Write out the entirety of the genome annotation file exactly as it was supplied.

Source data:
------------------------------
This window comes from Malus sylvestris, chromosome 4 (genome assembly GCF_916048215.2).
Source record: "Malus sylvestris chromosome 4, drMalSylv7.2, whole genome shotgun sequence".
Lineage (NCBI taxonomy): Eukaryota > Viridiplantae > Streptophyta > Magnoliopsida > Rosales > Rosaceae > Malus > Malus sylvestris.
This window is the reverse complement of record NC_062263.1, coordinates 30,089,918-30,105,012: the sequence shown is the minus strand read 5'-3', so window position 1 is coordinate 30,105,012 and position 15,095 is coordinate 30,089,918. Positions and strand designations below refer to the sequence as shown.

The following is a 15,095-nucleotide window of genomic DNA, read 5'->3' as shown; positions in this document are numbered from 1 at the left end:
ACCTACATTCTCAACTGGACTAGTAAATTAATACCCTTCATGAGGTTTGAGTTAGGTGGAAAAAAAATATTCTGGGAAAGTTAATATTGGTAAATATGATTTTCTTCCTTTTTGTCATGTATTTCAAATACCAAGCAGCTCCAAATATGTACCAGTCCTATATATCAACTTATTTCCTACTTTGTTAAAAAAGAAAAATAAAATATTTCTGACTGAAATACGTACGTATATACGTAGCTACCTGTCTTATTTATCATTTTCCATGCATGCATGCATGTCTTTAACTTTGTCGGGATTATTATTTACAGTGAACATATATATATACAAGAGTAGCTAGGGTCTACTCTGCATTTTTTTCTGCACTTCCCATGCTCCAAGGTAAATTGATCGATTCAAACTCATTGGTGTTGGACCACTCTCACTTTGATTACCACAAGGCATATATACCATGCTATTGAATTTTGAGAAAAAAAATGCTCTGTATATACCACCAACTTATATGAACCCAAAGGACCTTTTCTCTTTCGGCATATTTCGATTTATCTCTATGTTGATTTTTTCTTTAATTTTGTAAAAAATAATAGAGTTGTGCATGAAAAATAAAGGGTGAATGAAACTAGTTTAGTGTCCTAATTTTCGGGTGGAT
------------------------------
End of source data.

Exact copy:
This window comes from Malus sylvestris, chromosome 4 (genome assembly GCF_916048215.2).
Source record: "Malus sylvestris chromosome 4, drMalSylv7.2, whole genome shotgun sequence".
Lineage (NCBI taxonomy): Eukaryota > Viridiplantae > Streptophyta > Magnoliopsida > Rosales > Rosaceae > Malus > Malus sylvestris.
This window is the reverse complement of record NC_062263.1, coordinates 30,089,918-30,105,012: the sequence shown is the minus strand read 5'-3', so window position 1 is coordinate 30,105,012 and position 15,095 is coordinate 30,089,918. Positions and strand designations below refer to the sequence as shown.

The following is a 15,095-nucleotide window of genomic DNA, read 5'->3' as shown; positions in this document are numbered from 1 at the left end:
ACCTACATTCTCAACTGGACTAGTAAATTAATACCCTTCATGAGGTTTGAGTTAGGTGGAAAAAAAATATTCTGGGAAAGTTAATATTGGTAAATATGATTTTCTTCCTTTTTGTCATGTATTTCAAATACCAAGCAGCTCCAAATATGTACCAGTCCTATATATCAACTTATTTCCTACTTTGTTAAAAAAGAAAAATAAAATATTTCTGACTGAAATACGTACGTATATACGTAGCTACCTGTCTTATTTATCATTTTCCATGCATGCATGCATGTCTTTAACTTTGTCGGGATTATTATTTACAGTGAACATATATATATACAAGAGTAGCTAGGGTCTACTCTGCATTTTTTTCTGCACTTCCCATGCTCCAAGGTAAATTGATCGATTCAAACTCATTGGTGTTGGACCACTCTCACTTTGATTACCACAAGGCATATATACCATGCTATTGAATTTTGAGAAAAAAAATGCTCTGTATATACCACCAACTTATATGAACCCAAAGGACCTTTTCTCTTTCGGCATATTTCGATTTATCTCTATGTTGATTTTTTCTTTAATTTTGTAAAAAATAATAGAGTTGTGCATGAAAAATAAAGGGTGAATGAAACTAGTTTAGTGTCCTAATTTTCGGGTGGAT